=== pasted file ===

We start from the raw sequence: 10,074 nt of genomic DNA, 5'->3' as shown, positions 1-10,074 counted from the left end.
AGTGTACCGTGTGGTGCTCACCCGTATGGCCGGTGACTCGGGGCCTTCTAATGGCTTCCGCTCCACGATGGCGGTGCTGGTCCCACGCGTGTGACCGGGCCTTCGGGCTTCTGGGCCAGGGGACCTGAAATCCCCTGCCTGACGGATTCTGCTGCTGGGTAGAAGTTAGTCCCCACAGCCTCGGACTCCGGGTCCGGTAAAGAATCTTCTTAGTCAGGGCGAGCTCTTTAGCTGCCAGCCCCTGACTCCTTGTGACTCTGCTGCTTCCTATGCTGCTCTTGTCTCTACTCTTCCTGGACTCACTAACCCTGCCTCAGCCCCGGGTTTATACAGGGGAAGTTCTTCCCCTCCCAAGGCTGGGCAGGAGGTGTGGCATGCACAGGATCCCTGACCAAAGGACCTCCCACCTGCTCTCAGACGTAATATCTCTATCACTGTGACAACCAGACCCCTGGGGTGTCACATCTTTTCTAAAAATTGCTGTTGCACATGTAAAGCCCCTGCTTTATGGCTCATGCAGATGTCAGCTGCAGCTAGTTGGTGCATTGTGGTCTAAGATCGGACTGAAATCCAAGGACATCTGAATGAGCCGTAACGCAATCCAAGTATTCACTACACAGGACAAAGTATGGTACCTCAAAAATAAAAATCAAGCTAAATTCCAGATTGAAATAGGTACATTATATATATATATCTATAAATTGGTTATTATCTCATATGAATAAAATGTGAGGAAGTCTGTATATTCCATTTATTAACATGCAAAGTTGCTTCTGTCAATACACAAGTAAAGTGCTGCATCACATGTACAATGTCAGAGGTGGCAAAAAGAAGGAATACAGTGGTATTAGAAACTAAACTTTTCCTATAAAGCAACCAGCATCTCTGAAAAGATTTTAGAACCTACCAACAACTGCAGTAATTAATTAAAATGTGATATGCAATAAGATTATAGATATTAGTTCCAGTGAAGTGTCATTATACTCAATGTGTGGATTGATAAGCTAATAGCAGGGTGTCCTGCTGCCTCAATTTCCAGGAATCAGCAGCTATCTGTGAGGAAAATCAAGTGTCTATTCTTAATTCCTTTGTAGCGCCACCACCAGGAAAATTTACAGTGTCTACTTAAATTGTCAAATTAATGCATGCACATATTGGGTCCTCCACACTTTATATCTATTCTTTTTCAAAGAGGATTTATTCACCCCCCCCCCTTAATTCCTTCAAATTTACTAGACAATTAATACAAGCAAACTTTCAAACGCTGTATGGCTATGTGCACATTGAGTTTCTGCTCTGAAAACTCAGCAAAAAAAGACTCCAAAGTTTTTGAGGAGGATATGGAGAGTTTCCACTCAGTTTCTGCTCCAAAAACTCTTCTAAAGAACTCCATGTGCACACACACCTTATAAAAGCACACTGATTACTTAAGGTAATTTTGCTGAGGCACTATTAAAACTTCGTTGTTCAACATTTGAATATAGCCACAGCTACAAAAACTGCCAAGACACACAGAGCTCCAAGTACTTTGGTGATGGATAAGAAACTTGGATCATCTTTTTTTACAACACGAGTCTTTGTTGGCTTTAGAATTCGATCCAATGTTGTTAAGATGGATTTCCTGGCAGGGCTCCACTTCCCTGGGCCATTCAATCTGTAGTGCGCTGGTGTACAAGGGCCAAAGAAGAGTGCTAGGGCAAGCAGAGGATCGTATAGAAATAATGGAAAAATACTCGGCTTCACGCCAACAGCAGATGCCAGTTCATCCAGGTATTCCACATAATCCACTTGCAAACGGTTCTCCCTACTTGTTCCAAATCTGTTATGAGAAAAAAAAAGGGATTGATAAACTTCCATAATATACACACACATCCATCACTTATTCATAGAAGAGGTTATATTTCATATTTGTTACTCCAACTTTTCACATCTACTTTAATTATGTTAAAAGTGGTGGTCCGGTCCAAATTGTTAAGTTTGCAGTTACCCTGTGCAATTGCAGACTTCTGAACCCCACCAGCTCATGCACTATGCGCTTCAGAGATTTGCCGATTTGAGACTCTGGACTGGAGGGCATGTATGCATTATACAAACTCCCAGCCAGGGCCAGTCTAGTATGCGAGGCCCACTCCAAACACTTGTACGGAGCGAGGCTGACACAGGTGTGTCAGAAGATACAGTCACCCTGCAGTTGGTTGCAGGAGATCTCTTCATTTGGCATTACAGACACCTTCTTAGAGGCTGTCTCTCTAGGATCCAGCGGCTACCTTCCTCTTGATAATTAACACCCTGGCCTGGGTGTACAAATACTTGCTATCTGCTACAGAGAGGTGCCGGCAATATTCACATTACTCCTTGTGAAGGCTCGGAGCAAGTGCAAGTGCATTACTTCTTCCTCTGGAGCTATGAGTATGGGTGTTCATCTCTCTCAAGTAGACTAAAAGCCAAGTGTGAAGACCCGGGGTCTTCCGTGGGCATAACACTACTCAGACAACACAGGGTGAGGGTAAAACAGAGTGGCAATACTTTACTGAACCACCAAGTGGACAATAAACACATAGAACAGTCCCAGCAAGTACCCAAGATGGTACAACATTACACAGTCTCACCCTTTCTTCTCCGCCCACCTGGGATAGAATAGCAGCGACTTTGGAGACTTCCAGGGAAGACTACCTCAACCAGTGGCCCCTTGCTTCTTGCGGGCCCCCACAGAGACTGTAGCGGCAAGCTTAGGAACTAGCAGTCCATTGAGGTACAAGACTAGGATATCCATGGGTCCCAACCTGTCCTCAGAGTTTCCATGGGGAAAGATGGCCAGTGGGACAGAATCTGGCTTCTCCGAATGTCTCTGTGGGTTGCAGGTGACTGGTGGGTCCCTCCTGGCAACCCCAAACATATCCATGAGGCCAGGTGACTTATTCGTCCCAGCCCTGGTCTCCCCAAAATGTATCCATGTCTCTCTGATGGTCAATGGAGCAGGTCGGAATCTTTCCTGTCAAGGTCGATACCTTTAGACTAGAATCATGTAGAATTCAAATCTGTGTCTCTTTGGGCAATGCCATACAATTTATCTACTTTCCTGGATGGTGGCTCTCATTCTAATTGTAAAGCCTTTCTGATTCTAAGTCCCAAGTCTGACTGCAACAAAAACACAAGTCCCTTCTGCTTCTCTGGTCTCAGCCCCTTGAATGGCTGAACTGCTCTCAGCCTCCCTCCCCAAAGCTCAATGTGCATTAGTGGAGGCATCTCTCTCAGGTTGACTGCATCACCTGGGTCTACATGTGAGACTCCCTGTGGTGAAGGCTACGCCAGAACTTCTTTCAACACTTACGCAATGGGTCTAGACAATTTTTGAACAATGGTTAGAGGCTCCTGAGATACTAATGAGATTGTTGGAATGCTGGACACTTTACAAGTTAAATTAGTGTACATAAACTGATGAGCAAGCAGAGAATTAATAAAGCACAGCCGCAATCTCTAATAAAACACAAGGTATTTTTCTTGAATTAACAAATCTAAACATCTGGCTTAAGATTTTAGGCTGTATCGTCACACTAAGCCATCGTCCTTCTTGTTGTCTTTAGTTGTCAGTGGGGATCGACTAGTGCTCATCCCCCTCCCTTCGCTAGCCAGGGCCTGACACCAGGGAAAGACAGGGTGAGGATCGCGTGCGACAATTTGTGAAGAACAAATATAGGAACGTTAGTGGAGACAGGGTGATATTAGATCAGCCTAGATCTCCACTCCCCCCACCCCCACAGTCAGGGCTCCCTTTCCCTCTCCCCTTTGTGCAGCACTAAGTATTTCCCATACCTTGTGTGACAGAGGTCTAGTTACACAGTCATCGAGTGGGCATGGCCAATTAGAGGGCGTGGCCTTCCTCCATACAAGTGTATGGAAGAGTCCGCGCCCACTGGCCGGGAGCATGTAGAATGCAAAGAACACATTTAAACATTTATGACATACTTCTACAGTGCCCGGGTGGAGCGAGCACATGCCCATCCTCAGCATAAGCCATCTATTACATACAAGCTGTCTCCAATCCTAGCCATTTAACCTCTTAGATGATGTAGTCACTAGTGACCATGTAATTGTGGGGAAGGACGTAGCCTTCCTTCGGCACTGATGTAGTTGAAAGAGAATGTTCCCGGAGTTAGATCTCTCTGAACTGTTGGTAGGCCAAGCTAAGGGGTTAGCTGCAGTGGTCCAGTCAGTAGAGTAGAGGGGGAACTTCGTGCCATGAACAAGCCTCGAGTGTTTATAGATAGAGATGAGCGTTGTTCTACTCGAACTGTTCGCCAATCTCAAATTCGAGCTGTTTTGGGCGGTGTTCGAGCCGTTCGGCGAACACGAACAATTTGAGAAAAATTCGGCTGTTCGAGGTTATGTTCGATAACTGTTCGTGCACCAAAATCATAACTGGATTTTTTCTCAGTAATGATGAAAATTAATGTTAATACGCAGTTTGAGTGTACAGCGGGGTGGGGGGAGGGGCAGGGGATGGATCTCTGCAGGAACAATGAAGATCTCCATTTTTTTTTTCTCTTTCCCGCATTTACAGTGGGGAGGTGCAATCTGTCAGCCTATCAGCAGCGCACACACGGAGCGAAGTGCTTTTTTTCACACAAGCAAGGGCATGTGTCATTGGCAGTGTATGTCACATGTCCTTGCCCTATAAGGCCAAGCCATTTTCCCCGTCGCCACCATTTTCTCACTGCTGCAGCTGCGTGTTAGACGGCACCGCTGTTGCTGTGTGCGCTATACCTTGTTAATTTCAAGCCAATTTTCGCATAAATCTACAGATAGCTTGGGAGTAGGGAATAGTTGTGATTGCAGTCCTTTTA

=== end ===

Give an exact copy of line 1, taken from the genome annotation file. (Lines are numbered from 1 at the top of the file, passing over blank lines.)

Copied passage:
We start from the raw sequence: 10,074 nt of genomic DNA, 5'->3' as shown, positions 1-10,074 counted from the left end.